- Posted by Daniel Breton
- On 17/02/2016
- 1 Comments
- air pollution, biofuels, GHG, stop & start
- Categories: Columnists, Daniel Breton, Test drive
In recent years, car manufacturers have adopted various technologies to comply with ever more stringent government standards in terms of efficiency, GHG and other pollutant emissions.
Among these technologies, some have proven particularly effective, while others were less so.
Here are some examples of manufacturers efforts to make their vehicles more efficient:
- Weight reduction: No secret here. The heavier the vehicle, the more it consumes. Thus, automobile manufacturers such as Tesla, Ford, Honda, Audi, etc. have integrated aluminum into the construction of their vehicles in order to reduce weight … not to mention the fact that aluminum oxidizes less quickly than steel. Looking at my over-15-years-old Honda Insight (with its aluminum chassis and bodywork), I can testify to that.
Other manufacturers such as BMW have even turned to carbon fiber for some models such as the i3 and the i8!
It is clear that weight reduction through the use of various light but strong materials will play an important role in the coming years.
- Hybridization of the engine:
The idea of combining an electric motor with a gasoline engine is far from new. Indeed, Lohner presented a first hybrid car, whose engine was developed by a certain Ferdinand Porsche, at the Paris Auto Show in 1900.
However, it took over nine decades (!) for this technology to be successfully marketed and credits go to Toyota for that. Had it not been for Toyota’s commitment towards hybridization, God only knows where electric cars would be today!
That said, «hybrid» does not automatically equal efficient!
Indeed, some hybrid vehicles were a flop in terms of technology and efficiency. This is why you should beware of the “hybrid” logo adorning the wings of some cars. But I’ll get back to that.
- Diesel engines: Though this dated technology (19th century) has some advantages, increasingly stringent standards in terms of pollution are booting it out of the picture. I predict the disappearance in the medium-term of diesel engines for cars and light trucks… despite the insistence of European manufacturers.
- Biofuels (ethanol and biodiesel)
Ethanol: This fuel, ALSO an old idea (Henry Ford’s Model T was made to operate on ethanol), proved less beneficial than anticipated for the environment, especially when it is obtained through agricultural production based on corn, which has increased the price of food IN ADDITION to not being environmentally beneficial.
In addition, a car running on E85 fuel (85% ethanol and 15% gasoline) burns 30 to 40% more fuel because the energy density of ethanol is lower than that of gasoline.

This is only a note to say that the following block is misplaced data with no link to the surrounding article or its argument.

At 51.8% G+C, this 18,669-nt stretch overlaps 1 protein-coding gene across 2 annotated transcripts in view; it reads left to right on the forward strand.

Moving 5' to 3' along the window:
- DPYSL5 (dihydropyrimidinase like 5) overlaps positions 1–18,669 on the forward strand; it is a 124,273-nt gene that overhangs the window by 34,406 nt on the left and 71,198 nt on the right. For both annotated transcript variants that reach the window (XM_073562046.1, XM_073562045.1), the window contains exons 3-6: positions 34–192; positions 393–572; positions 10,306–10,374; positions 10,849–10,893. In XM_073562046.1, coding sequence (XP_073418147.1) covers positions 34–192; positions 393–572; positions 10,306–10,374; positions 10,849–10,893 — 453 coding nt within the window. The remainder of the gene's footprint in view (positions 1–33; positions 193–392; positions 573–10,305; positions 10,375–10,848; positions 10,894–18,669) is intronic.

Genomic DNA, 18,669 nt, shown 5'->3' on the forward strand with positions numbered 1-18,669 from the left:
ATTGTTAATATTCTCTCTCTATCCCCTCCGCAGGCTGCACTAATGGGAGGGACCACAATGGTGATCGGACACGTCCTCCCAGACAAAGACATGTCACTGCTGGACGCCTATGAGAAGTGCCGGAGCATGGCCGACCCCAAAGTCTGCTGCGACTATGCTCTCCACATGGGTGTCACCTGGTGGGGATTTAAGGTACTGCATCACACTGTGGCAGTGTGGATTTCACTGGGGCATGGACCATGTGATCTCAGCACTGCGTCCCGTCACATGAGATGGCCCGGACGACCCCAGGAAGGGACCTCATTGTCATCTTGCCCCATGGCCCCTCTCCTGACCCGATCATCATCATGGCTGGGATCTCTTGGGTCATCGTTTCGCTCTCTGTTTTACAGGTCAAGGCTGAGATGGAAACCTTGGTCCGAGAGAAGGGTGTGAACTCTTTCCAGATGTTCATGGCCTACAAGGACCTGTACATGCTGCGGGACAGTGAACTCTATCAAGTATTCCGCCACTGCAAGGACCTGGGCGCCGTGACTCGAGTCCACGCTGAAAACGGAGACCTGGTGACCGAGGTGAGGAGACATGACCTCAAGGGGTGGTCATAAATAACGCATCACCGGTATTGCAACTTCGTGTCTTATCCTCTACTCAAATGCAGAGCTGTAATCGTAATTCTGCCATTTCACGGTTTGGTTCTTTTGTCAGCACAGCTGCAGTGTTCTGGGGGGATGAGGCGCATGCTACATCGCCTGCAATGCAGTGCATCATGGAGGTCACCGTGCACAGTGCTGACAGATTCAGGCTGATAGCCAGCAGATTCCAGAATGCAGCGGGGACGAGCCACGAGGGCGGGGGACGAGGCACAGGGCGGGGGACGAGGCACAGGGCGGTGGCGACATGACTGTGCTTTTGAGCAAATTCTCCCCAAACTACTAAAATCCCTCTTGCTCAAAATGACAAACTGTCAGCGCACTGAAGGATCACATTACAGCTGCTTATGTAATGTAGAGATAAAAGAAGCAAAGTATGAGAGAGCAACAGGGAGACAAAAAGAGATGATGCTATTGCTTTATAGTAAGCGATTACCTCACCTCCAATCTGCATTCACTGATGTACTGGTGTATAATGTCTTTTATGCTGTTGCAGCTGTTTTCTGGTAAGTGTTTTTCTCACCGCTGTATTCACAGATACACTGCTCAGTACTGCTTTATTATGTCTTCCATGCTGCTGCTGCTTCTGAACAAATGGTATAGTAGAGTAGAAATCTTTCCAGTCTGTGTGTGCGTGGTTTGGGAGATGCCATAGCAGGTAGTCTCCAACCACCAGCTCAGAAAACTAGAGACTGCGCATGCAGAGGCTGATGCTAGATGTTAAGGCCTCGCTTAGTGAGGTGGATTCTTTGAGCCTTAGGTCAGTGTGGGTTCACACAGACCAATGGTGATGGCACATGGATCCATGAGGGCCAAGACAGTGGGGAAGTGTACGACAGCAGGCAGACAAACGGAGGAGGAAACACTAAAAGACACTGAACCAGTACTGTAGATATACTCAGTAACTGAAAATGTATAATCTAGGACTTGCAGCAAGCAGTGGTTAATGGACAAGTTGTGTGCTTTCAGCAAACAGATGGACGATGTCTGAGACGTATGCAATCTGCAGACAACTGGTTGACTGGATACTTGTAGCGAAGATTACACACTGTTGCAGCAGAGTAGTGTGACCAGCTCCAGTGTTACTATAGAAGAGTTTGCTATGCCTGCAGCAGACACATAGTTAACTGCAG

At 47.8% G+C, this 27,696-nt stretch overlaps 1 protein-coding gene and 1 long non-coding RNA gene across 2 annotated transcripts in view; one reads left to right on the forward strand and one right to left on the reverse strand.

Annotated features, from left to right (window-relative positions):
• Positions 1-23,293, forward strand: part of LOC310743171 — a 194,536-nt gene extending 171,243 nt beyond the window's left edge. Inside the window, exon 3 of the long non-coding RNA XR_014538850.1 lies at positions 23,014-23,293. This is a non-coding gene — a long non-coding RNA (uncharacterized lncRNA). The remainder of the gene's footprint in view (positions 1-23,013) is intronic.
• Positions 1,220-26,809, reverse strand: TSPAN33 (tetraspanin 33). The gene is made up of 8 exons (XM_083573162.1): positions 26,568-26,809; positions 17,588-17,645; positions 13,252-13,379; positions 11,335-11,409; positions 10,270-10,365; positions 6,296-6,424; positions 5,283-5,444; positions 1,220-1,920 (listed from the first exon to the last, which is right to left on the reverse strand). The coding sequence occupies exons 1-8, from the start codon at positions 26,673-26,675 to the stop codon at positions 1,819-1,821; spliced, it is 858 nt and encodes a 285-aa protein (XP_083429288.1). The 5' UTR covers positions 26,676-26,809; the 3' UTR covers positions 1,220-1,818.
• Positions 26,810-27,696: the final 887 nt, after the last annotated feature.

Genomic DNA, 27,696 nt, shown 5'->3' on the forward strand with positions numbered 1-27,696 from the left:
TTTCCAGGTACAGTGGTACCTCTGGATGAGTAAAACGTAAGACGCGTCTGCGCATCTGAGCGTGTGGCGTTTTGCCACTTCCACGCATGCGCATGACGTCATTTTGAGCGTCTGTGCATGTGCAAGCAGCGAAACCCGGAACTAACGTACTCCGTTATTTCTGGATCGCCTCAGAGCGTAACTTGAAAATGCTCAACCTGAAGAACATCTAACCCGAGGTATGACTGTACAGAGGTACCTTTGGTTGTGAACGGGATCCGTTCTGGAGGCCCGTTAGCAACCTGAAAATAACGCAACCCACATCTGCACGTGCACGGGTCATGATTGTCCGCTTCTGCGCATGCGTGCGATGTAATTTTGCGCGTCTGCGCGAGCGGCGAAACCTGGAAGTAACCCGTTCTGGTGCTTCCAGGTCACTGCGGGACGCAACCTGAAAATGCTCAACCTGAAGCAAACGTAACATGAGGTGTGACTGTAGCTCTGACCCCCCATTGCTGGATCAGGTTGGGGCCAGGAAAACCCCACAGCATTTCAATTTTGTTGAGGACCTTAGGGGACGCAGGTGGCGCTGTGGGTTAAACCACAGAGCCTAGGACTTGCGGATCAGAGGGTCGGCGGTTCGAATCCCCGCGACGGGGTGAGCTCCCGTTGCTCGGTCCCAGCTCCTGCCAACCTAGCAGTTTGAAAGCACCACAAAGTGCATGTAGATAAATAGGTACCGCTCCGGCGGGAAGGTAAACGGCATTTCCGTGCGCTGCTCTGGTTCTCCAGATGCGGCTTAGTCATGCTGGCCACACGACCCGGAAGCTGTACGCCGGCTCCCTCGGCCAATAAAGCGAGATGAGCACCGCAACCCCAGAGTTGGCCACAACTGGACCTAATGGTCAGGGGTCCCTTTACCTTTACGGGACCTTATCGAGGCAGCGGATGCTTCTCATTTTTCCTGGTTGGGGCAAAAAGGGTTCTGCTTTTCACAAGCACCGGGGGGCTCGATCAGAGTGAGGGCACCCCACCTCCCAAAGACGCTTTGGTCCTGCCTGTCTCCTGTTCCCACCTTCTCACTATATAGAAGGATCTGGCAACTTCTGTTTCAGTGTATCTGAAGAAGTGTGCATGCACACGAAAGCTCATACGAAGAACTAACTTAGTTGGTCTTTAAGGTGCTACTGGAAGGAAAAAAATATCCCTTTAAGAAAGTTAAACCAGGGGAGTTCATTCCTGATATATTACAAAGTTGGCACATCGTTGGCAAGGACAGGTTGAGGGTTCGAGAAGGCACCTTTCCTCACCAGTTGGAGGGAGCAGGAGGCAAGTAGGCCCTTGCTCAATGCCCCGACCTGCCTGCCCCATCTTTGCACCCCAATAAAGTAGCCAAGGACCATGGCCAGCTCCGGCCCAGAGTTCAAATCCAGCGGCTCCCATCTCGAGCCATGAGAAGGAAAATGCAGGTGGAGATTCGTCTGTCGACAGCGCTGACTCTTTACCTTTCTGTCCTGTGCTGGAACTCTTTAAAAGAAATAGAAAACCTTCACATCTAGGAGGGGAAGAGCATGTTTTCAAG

Biodiesel: If some still tout the virtues of biodiesel, this should cool their fervor. In some countries such as Indonesia, this fuel is produced industrially from palm plantations. It will take over 300 years to make up for CO2 emissions caused by this practice! So unless you make your own biodiesel from used French-fry oil from your local snack bar (which requires commitment and time), I see little point in deploying large-scale biodiesel production.
And I still have serious doubts on so-called “second generation” biofuels.
This leaves us, in the face of problems caused by biofuels and petrol, with the following options: building more efficient vehicles (hybrid, electric, lighter) and ESPECIALLY not encouraging the increase of individual transportation.
But let’s now get back to the topic of the day: the effectiveness of stop-start systems.
As the owner of a first generation hybrid car, from day 1, I was impressed by the fact that my car’s engine would stop running when I would decelerate, stop or gently accelerate. I realized that much unnecessary pollution emitted by vehicles traveling at low speed in heavy traffic or idle could be avoided with stop-start systems. And so, I called for the establishment of such systems.
As hybrid and electric engines do not seem to be popular in the category of light trucks, I tried two of these systems for trucks (Jeep Cherokee and Ford F-150), and I must say I am rather disappointed. They have both proven relatively ineffective.
Indeed, for these systems to work the vehicle has to be COMPLETELY STOPPED and the brake pedal must be stepped on for at least 2 to 3 seconds. So, as soon as I released the brake, the engine started up again.
Now, imagine you’re stuck in traffic, moving at a glacial pace. You will soon realize that it is very rare that you hold the brakes for several seconds.
So though I was able to activate the stop-start system in a few (rare) occasions, it only then worked for a few seconds because as soon as I released the brakes, the engine would start up again.
In the end, I would be surprised to have been able to save more than a few drops of gas … not to mention that these systems proved rather annoying as to noise and vibration.
These stop-start systems are far from those found in plug-in hybrids and hybrid vehicles. For stop-start systems to be effective, a specific battery needs to be incorporated… which means making trucks with hybrid technology.
Which brings me to this question: if these systems turn out to be rather ineffective, why do some manufacturers offer them?
Could it be because they work well in lab conditions … during official fuel consumption tests?
This article is a translation of «Les systems d’arrêt-départ (stop & start) : peu efficaces»
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